If guardianship is viewed as a vehicle primarily for conferring responsibility in respect of a child, the case for conferring parental responsibility on both father and mother automatically on the birth of a non-marital child, has much to recommend itself:


It would remove the distinction between marital and non-marital fathers, emphasising that parental responsibility is predicated on the relationship between the parent and child and should not depend on the relationship between the parents of the child;


It would emphasise that mothers and fathers alike each have equal responsibilities towards their child.

Certainly there may be exceptional cases in which it will not be either in the child’s best interests, or in the interests of the wellbeing of the mother, for the father (or indeed other guardians) to retain parental responsibility. Some disgracefully argue, for example, that rapists should potentially benefit from paternal rights including guardianship.

These exceptional situations will necessitate a mechanism whereby a person may be removed as a guardian. Such situations should include, in particular, where that person has consistently failed to meet his responsibilities towards the relevant child or where that person has raped the mother or been convicted of a serious criminal offence or has committed a serious civil wrong against the person of the child or other guardian. This removal must be subject to periodic review and subject to appeal.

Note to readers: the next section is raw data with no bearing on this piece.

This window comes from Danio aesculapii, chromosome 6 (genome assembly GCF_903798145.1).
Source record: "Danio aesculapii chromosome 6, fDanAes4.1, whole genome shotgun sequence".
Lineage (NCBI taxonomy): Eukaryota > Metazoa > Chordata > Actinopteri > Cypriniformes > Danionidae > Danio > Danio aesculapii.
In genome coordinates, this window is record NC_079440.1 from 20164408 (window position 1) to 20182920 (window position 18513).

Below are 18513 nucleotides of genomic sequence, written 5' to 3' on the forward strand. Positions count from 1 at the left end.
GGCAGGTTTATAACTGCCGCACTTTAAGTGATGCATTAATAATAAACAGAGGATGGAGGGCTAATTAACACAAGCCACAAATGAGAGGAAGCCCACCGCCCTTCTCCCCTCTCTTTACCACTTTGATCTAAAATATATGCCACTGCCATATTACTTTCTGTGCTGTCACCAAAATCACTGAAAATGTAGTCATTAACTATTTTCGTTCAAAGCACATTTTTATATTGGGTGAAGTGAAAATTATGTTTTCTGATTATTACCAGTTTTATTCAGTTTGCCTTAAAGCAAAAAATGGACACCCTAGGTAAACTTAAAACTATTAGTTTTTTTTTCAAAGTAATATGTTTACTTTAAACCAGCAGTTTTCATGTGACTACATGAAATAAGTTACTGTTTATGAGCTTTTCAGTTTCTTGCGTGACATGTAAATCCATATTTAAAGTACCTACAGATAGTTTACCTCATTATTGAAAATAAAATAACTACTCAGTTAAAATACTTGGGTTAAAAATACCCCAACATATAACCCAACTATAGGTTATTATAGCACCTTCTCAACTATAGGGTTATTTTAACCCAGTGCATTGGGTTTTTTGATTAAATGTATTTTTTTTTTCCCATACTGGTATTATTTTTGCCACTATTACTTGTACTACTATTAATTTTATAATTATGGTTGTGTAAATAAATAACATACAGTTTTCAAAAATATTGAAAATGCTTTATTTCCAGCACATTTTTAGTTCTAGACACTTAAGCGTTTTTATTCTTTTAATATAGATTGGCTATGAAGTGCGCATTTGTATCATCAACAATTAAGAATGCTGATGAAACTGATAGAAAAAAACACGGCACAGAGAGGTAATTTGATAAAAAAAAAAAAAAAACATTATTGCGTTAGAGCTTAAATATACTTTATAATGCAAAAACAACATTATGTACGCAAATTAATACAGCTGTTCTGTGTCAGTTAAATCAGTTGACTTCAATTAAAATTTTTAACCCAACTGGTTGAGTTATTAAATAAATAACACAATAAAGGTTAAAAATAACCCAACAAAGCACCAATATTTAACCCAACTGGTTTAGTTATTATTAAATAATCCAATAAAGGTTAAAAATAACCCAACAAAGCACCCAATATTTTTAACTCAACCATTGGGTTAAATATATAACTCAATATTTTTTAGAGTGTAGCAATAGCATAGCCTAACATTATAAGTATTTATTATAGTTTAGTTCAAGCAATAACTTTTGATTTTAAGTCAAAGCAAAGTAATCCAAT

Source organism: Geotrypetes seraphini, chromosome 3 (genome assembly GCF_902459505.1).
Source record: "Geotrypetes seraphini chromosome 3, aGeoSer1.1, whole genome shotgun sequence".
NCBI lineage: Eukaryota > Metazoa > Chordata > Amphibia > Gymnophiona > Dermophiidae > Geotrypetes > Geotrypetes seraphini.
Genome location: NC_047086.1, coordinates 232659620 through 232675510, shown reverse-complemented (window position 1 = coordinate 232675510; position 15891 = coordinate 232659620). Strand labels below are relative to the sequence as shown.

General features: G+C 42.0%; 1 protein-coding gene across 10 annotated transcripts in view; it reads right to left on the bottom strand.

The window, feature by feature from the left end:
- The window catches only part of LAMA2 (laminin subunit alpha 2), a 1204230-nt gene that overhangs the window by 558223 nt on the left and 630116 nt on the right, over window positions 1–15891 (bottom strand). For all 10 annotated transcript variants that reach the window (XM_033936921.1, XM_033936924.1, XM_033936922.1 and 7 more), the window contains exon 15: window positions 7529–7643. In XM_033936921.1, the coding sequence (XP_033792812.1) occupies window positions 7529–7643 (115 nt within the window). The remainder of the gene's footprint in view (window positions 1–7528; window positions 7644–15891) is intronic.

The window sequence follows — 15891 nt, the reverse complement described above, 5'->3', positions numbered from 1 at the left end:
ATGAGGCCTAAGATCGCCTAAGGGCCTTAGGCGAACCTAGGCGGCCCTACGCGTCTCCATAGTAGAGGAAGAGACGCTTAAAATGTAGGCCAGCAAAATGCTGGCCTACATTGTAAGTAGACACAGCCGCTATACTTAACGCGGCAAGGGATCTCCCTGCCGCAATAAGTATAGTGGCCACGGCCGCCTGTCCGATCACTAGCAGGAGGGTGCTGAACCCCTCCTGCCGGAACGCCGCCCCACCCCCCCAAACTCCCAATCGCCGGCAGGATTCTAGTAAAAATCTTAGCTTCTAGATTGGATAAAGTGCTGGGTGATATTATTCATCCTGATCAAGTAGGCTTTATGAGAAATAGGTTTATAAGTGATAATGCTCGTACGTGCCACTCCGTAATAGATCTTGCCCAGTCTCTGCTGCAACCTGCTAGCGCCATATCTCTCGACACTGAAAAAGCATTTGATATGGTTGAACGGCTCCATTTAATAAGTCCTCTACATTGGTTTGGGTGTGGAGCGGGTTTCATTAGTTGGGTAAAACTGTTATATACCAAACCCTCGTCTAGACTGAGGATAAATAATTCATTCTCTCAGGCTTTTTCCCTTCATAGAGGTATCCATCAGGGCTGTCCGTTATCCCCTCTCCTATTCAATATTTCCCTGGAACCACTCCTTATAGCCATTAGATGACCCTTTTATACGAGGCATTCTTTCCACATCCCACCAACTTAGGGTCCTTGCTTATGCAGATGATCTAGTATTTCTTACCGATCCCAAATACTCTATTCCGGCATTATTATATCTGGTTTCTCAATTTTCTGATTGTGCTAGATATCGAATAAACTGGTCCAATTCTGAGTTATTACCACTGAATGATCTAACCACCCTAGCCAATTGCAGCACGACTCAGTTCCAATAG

Exceptional circumstances should not shape general policy and principles of the law as it applies to the majority of cases of childbirth.

The Bill reveals an extraordinary deficit in egalitarianism – denigrating the father and denying him guardianship unless he can prove certain conditions have been met – being married, having been in a relationship with the mother for a year etc.

The presumption should be reversed. Unless he is shown delinquent in some significant way the presumption must be that the best interests of the child are served by his being guardian and he should have that status automatically, subject to rebuttal of the presumption. If the father’s rights are not seen through the lens of equality there is a danger that his duties will not be either.